The fearless warrior, we’ll call him Guerrero (Spanish for warrior). He was a long term patient on a renal transplant unit in NY. His diabetes was not so well controlled, but not so terrible either (a common cause of kidney failure is diabetes).
As an intern, my preceptor could assign students to the M/S unit attached to the transplant ward or the “special students” were allowed to manage the transplants with their twenty plus medications, their “required” constant monitoring, blood transfusions, endless injections, strict I’s and O’s, reassessment, etc.,etc.,etc.
Le Guerrero had ulcers that had turned to gangrene that needed daily debridement and time in the hyperbaric chambers (to stop the growth of “anaerobic” (oxygen hating) organisms). Mr. Guerrero was not native, but he spoke English well.
He was placed across from the nurse’s station and the resident’s table immediately after surgery.
Unfortunately, his kidney failed to “take” and begin functioning, and the stress had sent his diabetes out of control. I never heard the suggestion “insulin drip,” but he was taking a lot of blood sugars readings and shots. He administered these himself. He filled out a form given to him to log the information, along with his urinary output.
Day after day I cared for him with no sign the transplant was successful.
His wounds, however, started to heal.
Who cared? No one needs their legs with kidneys that don’t function. No person I ever heard mentioned this success. I DO think it is psychologically important.
I left for holiday or the weekend or maybe a friend’s funeral who passed away suddenly (that would be Val L., who died in a car accident rushing to a soccer game, you Fall Mt. people).
When I returned, I was assigned another patient, only one on the medical/surgical floor, but eventually, I got bored and went to find Le Guerrero, the peaceful strong man who was HAPPY to be getting treated.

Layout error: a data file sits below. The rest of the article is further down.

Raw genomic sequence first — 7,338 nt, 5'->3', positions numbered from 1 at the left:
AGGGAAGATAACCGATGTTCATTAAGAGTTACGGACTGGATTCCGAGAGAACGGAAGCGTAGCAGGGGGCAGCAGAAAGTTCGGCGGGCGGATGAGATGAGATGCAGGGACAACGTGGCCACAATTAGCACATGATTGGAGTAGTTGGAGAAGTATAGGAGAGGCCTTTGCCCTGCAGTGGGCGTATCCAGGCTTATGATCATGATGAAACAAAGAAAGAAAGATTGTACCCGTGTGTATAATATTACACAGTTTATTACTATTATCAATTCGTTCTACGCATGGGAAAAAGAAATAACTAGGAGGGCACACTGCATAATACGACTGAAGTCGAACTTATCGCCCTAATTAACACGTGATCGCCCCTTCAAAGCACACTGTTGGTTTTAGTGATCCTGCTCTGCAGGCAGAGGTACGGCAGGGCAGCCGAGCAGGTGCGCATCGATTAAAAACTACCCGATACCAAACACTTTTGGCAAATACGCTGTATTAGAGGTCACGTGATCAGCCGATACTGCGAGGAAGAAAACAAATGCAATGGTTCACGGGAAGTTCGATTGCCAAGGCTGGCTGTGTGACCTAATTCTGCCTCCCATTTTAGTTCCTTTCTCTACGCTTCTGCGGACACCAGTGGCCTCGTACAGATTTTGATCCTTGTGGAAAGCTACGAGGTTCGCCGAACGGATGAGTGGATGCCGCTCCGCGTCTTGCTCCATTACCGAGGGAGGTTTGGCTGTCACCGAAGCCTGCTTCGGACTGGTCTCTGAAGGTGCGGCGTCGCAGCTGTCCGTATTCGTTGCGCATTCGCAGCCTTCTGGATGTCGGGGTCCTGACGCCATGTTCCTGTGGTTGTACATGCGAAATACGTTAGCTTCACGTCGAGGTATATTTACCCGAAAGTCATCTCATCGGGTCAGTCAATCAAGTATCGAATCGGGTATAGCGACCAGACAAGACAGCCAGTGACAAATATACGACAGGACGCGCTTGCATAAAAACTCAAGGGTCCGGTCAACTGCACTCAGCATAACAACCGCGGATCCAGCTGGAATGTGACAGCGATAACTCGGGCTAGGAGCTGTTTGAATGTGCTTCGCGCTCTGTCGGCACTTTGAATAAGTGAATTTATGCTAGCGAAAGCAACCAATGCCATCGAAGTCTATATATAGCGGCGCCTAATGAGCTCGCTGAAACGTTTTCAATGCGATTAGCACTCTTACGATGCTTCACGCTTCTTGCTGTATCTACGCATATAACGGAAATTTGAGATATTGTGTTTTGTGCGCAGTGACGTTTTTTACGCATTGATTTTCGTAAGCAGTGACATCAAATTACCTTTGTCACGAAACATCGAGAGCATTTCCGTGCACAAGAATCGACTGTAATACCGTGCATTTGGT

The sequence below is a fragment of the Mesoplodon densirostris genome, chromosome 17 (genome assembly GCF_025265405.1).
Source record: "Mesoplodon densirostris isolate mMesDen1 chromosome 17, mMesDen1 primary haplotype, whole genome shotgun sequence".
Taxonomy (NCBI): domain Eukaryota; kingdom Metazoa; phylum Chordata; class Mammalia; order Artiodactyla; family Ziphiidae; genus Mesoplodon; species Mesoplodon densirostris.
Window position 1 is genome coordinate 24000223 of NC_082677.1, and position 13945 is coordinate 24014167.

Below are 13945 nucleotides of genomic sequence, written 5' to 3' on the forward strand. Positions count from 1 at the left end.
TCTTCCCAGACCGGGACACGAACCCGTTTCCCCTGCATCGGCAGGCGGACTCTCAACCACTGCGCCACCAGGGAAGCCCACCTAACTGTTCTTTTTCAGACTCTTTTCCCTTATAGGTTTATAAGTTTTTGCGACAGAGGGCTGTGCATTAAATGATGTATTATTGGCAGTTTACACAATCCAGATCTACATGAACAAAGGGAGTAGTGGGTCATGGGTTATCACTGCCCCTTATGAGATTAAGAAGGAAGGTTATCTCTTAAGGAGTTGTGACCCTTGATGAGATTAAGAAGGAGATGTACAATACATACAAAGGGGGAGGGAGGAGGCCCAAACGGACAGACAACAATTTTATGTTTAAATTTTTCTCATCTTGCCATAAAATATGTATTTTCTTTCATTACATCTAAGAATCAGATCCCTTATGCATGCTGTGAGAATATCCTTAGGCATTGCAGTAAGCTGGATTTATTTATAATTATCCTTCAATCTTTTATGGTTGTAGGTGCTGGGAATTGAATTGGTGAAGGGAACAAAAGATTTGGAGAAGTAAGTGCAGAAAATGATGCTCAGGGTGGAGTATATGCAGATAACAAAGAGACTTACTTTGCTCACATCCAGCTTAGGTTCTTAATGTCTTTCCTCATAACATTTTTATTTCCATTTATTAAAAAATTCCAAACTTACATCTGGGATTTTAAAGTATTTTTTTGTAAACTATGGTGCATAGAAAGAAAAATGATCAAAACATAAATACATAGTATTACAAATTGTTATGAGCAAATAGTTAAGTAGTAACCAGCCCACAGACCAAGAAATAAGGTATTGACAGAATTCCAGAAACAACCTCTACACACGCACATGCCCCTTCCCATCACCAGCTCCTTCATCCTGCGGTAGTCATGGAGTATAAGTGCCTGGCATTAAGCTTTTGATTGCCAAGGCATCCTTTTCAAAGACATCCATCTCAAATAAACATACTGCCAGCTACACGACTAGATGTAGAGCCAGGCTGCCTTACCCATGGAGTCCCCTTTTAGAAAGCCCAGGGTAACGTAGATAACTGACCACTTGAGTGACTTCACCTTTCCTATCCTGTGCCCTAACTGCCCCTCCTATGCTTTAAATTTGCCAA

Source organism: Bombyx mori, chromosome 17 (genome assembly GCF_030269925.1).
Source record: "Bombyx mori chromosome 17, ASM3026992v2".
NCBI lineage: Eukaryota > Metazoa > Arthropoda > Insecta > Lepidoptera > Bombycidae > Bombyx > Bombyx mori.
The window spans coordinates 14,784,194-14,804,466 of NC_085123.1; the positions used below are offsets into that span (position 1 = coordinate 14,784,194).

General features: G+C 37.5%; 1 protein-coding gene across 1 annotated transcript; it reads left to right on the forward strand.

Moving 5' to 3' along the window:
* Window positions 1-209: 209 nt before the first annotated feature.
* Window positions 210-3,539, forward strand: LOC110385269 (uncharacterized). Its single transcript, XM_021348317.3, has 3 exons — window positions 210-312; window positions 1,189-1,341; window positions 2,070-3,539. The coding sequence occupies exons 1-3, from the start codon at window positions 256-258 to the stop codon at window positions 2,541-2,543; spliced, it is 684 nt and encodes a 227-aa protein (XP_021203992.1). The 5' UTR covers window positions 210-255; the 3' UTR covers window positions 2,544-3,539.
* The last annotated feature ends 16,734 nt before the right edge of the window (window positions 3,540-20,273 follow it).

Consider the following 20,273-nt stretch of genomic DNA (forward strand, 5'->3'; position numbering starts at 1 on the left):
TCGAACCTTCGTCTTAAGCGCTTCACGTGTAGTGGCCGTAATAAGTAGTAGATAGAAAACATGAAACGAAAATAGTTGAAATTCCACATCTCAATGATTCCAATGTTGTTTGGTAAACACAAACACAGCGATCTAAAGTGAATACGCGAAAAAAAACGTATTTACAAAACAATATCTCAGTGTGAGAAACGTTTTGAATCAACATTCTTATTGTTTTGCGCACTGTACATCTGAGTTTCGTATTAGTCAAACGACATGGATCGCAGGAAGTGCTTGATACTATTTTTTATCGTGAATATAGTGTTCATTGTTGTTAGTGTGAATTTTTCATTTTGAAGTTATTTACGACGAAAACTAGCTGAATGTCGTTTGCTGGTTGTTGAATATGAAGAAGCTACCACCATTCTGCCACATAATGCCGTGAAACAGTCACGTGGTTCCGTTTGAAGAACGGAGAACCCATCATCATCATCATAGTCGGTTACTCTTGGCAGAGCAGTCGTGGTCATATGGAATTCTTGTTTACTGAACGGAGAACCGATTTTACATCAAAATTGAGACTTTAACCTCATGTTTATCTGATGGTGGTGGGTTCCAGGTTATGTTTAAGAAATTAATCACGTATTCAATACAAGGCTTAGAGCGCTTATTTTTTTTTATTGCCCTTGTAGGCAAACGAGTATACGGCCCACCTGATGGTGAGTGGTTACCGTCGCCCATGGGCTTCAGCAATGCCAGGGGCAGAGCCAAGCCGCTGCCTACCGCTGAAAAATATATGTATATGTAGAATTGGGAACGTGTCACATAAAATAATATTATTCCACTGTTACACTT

He had been moved down the hallway, into an awkward, isolated, dark corner of the transplant unit.
I walked in to find him asleep, almost lifeless, his dark skin grayed and ashy, breathing shallowly in pain with a catheter bag FULL OF URINE.
His kidneys were working! I was so excited!
When he saw me, he opened his eyes, which were glazed over, groaned, and did not move. Wasn’t he moving around post-op day one (that day after surgery)? Didn’t this man smile and joke while having his gangrenous, weeping wound that had eaten through layers of skin cleansed?
Back then, He was joking and laughing without pain medicine.
This was NOT the same man. I walked in and asked “When was the last time you saw someone?
“Errr, I dunno.” He groaned. He recognized me, but did not have the energy to great me the way he had before. My fearless warrior was sick, and by sick I mean, going down the drain. He was dying.
“Who is checking this?” I said and lifted the bag collecting his urine, which was so full it was flushing back through the tubing probably into his virgin kidney.
No answer.
I emptied it, obviously, and left, trying to find his nurse. I found her only to be informed Le Guerrero’s kidney did not transplant and that he was only being kept for supervision until they could find appropriate placement.
Nothing I could say would convince this woman otherwise. I was young. I was naïve. She gave me the “Maybe-in-your-world, honey” look over the top of her glasses.
Maybe you have seen that look before?
This was probably the first time I ever wanted to beat another nurse over a patient. The move from front and center, on the what, ten bed transplant unit, to the back dark corner filled with medical equipment with no storage areas had clearly been detrimental to his healing.
I understand, space is a huge issue. One former director of a large hospital in NY I know hired trucks to haul around supplies while being assessed by JAYCO.
The bigger problem here is that a man got lost in his room! WTF?!
If you don’t understand the problem here, you haven’t been reading me.
He lost his social status and structure. He became lonely and ignored. He lost his joie de vivre (I don't know how to say this in Spanish or English for that matter).
In theory, this may have devastated his compromised immune system. It may have contributed to the eventually loss of his transplanted kidney. That's basic psychological immunology.
What do you think happened to Le Guerrero?
Yes, Sir/Ma’am. He died. I left my rotation soon after being experiencing this terrible memory and reality. The world gave up on him and he gave up on the world.

What did I learn? I learned to toughen up, to get my game face on, and that I couldn't save everybody. That is one harsh reality for a young woman who really once thought she could save the world.

***The picture is from Pelham Bay, BX, NYC.****

"In every cloud of gray, there is a silver lining." -Jerry Garcia